> Posted by Charlotte Connors
My generation is the first in four in my family not to go into the shoe business. Instead, I work in the microfinance industry, and never expected the two to show up in the same story. On my way home from work last night, I was taken in by an NPR piece about a credit crisis in Wenzhou, China resulting in the suicide of a shoe entrepreneur. He owed 60 MILLION DOLLARS to loan sharks and other underground lenders because private business owners in China have very little access to loans from state banks.
Having spent the last three years focused on client protection in microfinance and the Client Protection Principles, the circumstances that Shen Kuizheng found himself in (owing US$15,000 in interest every day), seem to make the case for more attention to the prevention of over-indebtedness in China. But, where do you start when state-run banks only lend to state companies? “Shadow financing has grown dramatically in recent years.This summer, it stood at US$2.6 trillion — nearly one-third of all lending in China,” according to GaveKal, a global financial research firm based in Hong Kong.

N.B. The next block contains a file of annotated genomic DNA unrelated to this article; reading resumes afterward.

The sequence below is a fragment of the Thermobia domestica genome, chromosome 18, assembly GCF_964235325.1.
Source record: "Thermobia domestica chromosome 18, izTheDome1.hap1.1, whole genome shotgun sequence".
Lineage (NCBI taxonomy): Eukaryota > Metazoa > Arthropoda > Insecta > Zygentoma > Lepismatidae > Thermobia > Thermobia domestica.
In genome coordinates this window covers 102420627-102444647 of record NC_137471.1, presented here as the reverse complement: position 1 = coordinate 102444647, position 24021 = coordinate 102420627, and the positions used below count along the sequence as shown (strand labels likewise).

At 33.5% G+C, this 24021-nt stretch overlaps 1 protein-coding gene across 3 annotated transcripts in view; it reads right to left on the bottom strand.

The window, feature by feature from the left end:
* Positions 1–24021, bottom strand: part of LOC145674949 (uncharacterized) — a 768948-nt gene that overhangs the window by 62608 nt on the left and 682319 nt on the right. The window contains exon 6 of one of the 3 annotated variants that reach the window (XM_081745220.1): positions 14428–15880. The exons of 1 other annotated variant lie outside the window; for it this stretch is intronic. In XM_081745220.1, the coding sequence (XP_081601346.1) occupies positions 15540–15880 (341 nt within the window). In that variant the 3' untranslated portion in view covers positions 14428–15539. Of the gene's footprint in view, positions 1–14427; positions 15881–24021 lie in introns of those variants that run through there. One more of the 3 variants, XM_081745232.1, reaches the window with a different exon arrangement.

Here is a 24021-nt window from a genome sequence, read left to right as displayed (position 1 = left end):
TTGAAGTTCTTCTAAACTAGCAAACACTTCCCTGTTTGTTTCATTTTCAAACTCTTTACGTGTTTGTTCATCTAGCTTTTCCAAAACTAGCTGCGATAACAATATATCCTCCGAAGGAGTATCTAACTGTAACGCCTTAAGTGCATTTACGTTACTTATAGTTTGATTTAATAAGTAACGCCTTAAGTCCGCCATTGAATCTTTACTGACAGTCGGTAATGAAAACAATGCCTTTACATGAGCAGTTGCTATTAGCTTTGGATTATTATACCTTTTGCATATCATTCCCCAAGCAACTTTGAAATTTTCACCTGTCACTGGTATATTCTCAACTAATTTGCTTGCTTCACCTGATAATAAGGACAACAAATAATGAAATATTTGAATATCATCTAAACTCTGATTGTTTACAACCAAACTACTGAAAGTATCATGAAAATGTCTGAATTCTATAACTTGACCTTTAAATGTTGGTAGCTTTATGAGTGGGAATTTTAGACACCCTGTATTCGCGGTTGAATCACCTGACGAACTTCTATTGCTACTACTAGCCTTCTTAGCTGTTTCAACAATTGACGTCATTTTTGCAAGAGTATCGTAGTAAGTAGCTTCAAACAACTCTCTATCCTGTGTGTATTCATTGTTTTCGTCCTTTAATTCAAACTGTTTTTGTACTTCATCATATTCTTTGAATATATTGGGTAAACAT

Maybe China needs a shadow client protection campaign. My dad (whose company makes all of its shoes in China) says that the local businessmen call the loan sharks “credit unions,” – but what kind of credit union breaks your legs if you fall too far behind on payments? If the government doesn’t acknowledge that all of this lending is taking place, and businesses need loans to keep functioning, who protects the folks who take out the loans? Tough question in a very complicated market. Perhaps a region for the Smart Campaign to focus on in the coming years… My take-away (sorry Dad) is that I’m glad I didn’t follow in your footsteps.
Image credit: Martin Kozák
Have you read?
Microfinance for All Alliance Spotlights Smart Campaign
‘Client Protection: Are We There Yet?’ – Smart Campaign Director Isabelle Barrès Blogs at CGAP
The Only Solid Basis for Microfinance Having a Bright Future?